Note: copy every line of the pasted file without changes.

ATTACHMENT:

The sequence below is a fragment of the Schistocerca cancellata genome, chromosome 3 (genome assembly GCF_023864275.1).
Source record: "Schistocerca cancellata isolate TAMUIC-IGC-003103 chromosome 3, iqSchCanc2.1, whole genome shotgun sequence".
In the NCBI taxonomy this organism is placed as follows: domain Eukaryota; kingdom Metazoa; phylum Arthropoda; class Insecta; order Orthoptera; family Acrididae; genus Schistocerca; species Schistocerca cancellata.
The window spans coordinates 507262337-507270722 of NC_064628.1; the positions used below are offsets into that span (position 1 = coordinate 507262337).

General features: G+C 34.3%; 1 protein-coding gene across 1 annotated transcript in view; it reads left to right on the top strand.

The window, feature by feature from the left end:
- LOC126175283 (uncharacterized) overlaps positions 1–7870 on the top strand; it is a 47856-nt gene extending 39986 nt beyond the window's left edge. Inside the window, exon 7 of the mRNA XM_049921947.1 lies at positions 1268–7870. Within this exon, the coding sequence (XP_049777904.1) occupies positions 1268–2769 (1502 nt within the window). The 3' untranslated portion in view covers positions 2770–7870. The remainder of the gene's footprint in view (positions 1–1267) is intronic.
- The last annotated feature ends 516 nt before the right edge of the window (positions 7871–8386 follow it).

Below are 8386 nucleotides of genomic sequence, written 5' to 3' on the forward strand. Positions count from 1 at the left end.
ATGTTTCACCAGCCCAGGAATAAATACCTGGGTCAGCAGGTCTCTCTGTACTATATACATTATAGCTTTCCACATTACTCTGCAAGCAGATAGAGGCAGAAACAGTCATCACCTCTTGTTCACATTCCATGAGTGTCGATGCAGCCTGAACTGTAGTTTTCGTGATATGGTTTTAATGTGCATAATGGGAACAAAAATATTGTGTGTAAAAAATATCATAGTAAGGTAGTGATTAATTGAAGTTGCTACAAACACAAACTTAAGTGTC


The sequence below is a fragment of the Schistocerca cancellata genome, chromosome 3 (genome assembly GCF_023864275.1).
Source record: "Schistocerca cancellata isolate TAMUIC-IGC-003103 chromosome 3, iqSchCanc2.1, whole genome shotgun sequence".
In the NCBI taxonomy this organism is placed as follows: domain Eukaryota; kingdom Metazoa; phylum Arthropoda; class Insecta; order Orthoptera; family Acrididae; genus Schistocerca; species Schistocerca cancellata.
The window spans coordinates 507262337-507270722 of NC_064628.1; the positions used below are offsets into that span (position 1 = coordinate 507262337).

General features: G+C 34.3%; 1 protein-coding gene across 1 annotated transcript in view; it reads left to right on the top strand.

The window, feature by feature from the left end:
- LOC126175283 (uncharacterized) overlaps positions 1–7870 on the top strand; it is a 47856-nt gene extending 39986 nt beyond the window's left edge. Inside the window, exon 7 of the mRNA XM_049921947.1 lies at positions 1268–7870. Within this exon, the coding sequence (XP_049777904.1) occupies positions 1268–2769 (1502 nt within the window). The 3' untranslated portion in view covers positions 2770–7870. The remainder of the gene's footprint in view (positions 1–1267) is intronic.
- The last annotated feature ends 516 nt before the right edge of the window (positions 7871–8386 follow it).

Below are 8386 nucleotides of genomic sequence, written 5' to 3' on the forward strand. Positions count from 1 at the left end.
ATGTTTCACCAGCCCAGGAATAAATACCTGGGTCAGCAGGTCTCTCTGTACTATATACATTATAGCTTTCCACATTACTCTGCAAGCAGATAGAGGCAGAAACAGTCATCACCTCTTGTTCACATTCCATGAGTGTCGATGCAGCCTGAACTGTAGTTTTCGTGATATGGTTTTAATGTGCATAATGGGAACAAAAATATTGTGTGTAAAAAATATCATAGTAAGGTAGTGATTAATTGAAGTTGCTACAAACACAAACTTAAGTGTC